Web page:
The Executive Policy Committee will decide whether three well-known Winnipeg streets and trails will be renamed to honour Indigenous culture.

The Indigenous Relationship Division (IRD) has recommended new names for Bishop Grandin Boulevard, Bishop Grandin Trail, and Grandin Street. The City of Winnipeg has forwarded these recommendations and an outcome will be made at Executive Policy Committee (EPC) on Monday, March 13.

Previously, the EPC had directed the IRD to engage with Winnipeg's Indigenous community to create a proposal for renaming Bishop Grandin Boulevard and Grandin Street to a name that honours Indigenous experience, culture and history.

Upon this request, the IRD held an Indigenous Knowledge Naming Circle comprised of Indigenous Elders, residential school survivors, knowledge keepers and youth to discuss and propose new names.

The IRD is recommending the following renaming to the EPC (with phonetic spelling):

  • Bishop Grandin Boulevard to Abinojii Mikanah (A-bin-oh-gee Mee-kin-ah)
  • Bishop Grandin Trail to Awasisak Mēskanow (Aa-wa-sis-uk Me-ska-noh)
  • Grandin Street to Taapweewin Way (Tap-way-win)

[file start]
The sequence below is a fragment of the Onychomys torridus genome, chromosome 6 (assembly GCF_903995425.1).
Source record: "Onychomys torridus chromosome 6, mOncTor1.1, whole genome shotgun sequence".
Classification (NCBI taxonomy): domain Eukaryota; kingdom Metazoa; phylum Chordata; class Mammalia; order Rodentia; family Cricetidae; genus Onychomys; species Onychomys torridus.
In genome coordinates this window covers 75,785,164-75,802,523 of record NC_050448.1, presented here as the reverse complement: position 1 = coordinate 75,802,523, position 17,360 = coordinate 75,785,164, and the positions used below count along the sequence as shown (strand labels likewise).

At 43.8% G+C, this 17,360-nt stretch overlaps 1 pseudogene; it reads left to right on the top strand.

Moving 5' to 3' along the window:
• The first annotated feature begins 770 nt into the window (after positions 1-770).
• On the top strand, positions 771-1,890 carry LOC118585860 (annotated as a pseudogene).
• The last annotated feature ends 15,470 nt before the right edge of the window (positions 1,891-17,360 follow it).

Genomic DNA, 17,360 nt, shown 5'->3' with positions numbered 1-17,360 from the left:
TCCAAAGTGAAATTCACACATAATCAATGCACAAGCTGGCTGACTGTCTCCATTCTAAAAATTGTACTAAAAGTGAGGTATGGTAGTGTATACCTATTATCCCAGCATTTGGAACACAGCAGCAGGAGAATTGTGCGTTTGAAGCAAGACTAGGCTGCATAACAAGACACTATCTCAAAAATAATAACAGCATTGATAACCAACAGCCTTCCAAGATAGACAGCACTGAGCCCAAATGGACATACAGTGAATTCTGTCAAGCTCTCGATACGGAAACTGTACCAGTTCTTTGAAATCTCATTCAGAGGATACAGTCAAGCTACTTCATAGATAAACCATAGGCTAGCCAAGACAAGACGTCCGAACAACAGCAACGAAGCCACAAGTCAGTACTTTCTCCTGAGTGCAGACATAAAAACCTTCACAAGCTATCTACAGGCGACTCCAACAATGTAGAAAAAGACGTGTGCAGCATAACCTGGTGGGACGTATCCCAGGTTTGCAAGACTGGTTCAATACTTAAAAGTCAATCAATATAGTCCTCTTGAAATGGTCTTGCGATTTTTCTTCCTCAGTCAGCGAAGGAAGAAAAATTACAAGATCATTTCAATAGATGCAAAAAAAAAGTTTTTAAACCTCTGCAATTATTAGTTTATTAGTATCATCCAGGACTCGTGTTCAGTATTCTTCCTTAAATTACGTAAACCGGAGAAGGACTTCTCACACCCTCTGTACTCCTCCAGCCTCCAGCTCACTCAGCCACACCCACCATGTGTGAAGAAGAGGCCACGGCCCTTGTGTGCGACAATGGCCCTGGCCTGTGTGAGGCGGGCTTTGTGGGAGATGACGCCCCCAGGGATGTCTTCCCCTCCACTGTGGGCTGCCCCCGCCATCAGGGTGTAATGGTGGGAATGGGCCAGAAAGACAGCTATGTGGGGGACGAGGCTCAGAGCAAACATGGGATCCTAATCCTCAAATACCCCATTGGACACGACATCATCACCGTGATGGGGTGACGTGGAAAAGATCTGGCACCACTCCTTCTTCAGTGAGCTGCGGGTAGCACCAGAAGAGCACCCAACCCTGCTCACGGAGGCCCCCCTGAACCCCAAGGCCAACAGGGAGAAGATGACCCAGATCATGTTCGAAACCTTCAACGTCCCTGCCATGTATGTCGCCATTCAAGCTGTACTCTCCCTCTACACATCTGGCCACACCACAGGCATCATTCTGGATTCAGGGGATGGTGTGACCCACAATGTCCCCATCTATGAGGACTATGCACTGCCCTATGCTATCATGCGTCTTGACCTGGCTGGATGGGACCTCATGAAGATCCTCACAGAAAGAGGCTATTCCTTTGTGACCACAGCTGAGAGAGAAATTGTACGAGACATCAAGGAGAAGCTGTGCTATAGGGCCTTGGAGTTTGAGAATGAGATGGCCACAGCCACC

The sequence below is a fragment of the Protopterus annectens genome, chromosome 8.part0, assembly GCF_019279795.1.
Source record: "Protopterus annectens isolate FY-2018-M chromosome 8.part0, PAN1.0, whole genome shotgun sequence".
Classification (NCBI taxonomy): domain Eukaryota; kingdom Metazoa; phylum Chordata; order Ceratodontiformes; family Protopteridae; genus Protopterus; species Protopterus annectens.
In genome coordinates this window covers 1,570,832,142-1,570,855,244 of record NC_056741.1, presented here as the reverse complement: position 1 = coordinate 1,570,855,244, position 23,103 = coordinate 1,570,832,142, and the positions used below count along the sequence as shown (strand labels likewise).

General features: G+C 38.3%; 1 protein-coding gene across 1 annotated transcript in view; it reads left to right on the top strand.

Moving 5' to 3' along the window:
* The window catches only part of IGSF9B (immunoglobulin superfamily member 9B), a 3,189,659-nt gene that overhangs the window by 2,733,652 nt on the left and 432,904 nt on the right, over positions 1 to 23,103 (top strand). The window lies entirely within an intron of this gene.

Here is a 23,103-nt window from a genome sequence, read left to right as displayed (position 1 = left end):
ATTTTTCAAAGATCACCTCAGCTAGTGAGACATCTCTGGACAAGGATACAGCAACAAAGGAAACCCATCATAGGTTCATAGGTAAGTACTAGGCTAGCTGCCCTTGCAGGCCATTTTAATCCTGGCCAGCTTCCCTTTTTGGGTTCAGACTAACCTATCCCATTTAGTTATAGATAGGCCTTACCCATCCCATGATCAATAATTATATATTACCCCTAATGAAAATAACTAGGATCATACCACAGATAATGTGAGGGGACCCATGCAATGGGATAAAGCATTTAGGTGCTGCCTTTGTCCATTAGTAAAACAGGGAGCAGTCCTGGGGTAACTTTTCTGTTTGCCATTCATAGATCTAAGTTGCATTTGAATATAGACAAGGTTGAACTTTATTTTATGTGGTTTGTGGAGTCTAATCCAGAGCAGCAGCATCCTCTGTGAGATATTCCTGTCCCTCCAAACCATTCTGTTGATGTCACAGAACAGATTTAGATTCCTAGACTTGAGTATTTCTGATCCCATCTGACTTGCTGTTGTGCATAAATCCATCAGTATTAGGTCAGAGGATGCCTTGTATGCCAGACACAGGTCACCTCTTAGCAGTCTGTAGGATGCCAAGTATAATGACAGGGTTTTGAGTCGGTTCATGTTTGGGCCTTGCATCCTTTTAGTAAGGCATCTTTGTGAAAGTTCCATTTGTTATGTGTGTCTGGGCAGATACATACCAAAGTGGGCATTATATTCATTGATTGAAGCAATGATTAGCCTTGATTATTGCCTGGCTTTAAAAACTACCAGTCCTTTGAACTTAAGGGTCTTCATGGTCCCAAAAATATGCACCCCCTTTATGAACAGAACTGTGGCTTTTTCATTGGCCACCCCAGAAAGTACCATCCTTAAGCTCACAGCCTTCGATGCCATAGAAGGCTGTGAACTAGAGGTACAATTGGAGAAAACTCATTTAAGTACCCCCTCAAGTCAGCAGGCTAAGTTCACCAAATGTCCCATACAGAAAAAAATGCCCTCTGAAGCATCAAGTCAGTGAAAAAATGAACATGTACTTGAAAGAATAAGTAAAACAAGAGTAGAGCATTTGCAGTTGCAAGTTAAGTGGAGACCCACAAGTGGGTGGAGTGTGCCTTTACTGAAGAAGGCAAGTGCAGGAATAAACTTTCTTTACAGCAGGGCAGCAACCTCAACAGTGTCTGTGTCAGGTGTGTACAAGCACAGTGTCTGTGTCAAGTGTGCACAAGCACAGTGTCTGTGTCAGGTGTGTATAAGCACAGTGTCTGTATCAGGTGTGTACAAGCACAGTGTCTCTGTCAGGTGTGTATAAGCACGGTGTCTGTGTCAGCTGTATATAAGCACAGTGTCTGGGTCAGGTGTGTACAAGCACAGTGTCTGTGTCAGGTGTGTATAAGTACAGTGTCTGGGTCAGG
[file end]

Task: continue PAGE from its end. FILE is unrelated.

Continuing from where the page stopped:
"It was at the time of the discovery of the 215 children. As we sat together as Knowledge Keeps at the workshop when they asked my spirit, I thought of, and in clarity, that it would be named Abinojii Makanah (Children's Roadway)," says Elder Frank Beaulieu from Bear Clan, Treaty One Nation. 

Elder Betty Ross from Pimicikamak Cree Nation, Treaty Five Nation, and a survivor of two Residential Schools says, "Tansi N’tootémak, Nikiikiisimon. Chistémowa étinamowak Kisé-Mantou, ENIIKANENIMAK. Tapéh Sawénimokowak mina Towiichiihkowak owoh Nistoh Kiyass Méskanowah, Tamiiskochi-Wiinamak. Akonih-ékotowchi, Kakinow kékwan Kiyatih Mino-Tatapisikopaniw. Ekwanih-owoh anoch kapaskiitépanikih oski Meskanawa."

Translation: "I offered sacred tobacco and prayers to the creator in my first language, Cree, for guidance and direction on the proposed name changes. Everything came full circle, hence these new proposed Indigenous names."

Since the release of the Final Report on the Truth and Reconciliation Commission (TRC) of Canada, the future of Bishop Vital Grandin has been in question. In addition to the 94 Calls to Action, the report included an in-depth look at the history of the residential school system in Canada and named Bishop Vital Grandin as a key person for residential schools.

These recommendations were developed separately from the Welcoming Winnipeg process, which was adopted in January 2020 to guide the City to resolve the absence of Indigenous perspectives in Winnipeg’s historical markers and place names. Street names are not included as part of the Welcoming Winnipeg policy, and continue to be governed by the Street Names By-law No. 115/2011. 

The City’s report to EPC on the renaming of Bishop Grandin Boulevard, Bishop Grandin Trail, and Grandin Street is publicly available through the Decision-Making Information System (DMIS).